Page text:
Wednesday, July 1, 2015

You gotta stick with your lie

My son is not a good bluffer. Every time we play UNO, he lets out shouts of  "yes!" and "you guys are going down!" in reaction to the cards that he is dealt. And when I do catch him in a lie, he has at least a dozen little fidgety facial ticks and moves that gives him away.

Yes, we teach our children the importance of being honest; yes, they lie to us anyway. But there is an upside: Lies may help boost a child's memory.

Let's break this one down: A good liar needs to think on their feet, remember details, sound convincing and - above all - stick with their lie. And that requires a good memory. So it isn't all that surprising that research reported in the Journal of Experimental Child Psychology found that children who were skilled liars tested higher in memory and verbal creativity tests.

Children lie for a variety of reasons - to avoid blame, to get out of conversations and even to avoid hurting someone else's feelings. The important thing is to make honesty a cornerstone of your family. Here are some tips to pave the way:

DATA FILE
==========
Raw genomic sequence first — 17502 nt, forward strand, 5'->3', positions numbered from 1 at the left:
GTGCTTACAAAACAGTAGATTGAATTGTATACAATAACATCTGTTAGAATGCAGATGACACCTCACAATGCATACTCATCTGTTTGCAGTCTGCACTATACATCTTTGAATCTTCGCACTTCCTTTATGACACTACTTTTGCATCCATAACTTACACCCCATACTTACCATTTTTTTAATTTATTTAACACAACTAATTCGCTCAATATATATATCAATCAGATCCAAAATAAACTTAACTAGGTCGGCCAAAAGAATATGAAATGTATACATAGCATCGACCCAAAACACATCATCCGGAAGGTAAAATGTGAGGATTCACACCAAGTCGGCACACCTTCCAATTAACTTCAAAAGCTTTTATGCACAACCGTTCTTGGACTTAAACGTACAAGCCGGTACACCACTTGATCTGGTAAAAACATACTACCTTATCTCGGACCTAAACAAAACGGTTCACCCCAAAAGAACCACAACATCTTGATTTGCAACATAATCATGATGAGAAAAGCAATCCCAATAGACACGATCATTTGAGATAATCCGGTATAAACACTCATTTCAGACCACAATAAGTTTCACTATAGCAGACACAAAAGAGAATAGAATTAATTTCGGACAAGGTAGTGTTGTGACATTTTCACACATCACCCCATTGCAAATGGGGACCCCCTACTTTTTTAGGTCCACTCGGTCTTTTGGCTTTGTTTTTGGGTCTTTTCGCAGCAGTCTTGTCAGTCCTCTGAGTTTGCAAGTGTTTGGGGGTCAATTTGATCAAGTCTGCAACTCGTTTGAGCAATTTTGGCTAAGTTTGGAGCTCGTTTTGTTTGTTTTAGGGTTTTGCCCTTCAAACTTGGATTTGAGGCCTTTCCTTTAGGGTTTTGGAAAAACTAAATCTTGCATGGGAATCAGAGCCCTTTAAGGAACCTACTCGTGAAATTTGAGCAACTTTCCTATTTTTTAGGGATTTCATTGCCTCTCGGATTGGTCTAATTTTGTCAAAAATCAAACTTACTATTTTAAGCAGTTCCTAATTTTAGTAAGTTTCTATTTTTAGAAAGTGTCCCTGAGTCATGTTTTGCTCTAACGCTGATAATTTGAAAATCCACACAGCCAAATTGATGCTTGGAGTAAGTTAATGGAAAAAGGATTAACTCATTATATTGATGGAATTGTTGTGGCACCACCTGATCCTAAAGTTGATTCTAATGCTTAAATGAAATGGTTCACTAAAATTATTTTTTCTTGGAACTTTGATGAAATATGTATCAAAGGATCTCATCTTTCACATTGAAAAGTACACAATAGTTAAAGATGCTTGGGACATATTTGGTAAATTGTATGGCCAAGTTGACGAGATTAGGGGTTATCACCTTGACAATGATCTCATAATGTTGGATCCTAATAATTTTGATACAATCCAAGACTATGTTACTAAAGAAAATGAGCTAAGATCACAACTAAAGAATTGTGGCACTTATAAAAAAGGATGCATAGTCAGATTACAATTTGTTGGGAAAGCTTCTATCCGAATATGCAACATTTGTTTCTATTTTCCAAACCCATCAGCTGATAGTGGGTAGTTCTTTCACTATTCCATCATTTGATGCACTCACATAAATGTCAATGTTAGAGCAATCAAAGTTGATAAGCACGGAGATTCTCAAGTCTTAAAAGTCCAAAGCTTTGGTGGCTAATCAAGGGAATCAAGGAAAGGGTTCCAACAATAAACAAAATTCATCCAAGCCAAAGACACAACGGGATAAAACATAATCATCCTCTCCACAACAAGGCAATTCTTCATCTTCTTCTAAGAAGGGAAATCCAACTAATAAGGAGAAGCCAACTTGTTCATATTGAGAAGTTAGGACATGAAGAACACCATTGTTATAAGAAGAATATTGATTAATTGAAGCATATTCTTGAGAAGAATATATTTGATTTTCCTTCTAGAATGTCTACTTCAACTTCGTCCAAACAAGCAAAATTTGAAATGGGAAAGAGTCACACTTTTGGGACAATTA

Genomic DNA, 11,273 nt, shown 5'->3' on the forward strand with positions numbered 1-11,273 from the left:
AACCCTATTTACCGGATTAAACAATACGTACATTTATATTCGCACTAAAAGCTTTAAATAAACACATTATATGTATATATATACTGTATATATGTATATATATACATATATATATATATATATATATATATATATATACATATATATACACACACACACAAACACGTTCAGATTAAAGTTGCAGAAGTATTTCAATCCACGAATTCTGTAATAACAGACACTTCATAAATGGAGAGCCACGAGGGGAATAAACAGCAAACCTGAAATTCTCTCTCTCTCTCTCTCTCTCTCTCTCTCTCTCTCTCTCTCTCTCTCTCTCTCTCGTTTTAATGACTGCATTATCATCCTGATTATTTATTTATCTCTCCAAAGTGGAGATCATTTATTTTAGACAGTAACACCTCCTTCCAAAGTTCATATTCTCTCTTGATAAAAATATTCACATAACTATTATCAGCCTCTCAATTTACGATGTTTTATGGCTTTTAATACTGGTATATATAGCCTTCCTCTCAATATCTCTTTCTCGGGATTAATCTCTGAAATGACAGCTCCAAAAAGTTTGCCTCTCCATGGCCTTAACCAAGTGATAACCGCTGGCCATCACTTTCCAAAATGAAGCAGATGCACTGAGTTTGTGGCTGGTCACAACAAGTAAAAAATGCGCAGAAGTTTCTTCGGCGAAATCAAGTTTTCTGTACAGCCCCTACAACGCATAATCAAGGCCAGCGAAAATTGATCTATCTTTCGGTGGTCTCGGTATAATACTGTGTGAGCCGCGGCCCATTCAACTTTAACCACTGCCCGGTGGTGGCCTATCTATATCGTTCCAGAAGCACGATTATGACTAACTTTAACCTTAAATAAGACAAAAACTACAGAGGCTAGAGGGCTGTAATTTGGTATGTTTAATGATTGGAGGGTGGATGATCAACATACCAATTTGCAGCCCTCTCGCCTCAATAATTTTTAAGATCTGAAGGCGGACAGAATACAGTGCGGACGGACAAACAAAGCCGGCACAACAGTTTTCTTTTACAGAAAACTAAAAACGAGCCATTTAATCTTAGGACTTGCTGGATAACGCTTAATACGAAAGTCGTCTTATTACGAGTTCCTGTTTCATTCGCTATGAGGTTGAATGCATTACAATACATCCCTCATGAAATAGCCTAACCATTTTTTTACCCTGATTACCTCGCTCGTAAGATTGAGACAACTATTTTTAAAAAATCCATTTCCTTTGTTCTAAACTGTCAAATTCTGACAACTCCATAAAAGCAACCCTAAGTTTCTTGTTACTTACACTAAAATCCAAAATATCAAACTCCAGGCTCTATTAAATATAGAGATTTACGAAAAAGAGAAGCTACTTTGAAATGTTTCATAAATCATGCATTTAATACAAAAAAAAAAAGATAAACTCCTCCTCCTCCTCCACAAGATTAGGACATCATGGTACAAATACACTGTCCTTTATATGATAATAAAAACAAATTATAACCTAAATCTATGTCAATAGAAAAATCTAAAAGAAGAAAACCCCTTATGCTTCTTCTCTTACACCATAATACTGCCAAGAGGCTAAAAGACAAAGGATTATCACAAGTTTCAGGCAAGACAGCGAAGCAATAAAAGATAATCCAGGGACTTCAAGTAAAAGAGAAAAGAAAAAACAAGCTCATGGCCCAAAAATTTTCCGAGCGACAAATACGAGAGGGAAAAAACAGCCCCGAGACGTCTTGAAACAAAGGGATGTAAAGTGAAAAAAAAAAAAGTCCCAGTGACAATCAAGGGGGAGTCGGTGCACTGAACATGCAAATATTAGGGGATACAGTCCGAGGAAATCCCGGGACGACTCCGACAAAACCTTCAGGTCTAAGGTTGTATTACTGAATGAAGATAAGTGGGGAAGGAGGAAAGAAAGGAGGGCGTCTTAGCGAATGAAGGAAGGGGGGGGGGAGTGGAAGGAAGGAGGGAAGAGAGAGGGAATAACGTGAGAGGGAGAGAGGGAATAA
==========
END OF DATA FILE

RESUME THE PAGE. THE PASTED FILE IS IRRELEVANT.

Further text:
• Don't lie to them. If you want them to be honest with you, be honest with them.
  • Don't scold for telling the truth. Even if they are in trouble, point out that you are glad they told you the truth.
  • Differentiate between truths and lies. Especially those gray areas.
  • Teach them better language. "Thank you for the sweater," is a much nicer statement than "I think this sweater is hideous." Both may be true, but only one is more appropriate to say to your Great Aunt Bessie.
  • Give them creative outlets. Bolster their memories through storytelling, games and other forms of expression.
  • Cut them some slack. They are going to lie to you. It happens. Move on.
 What have you caught your little angel fibbing over recently? Dish the dirt in the comments.

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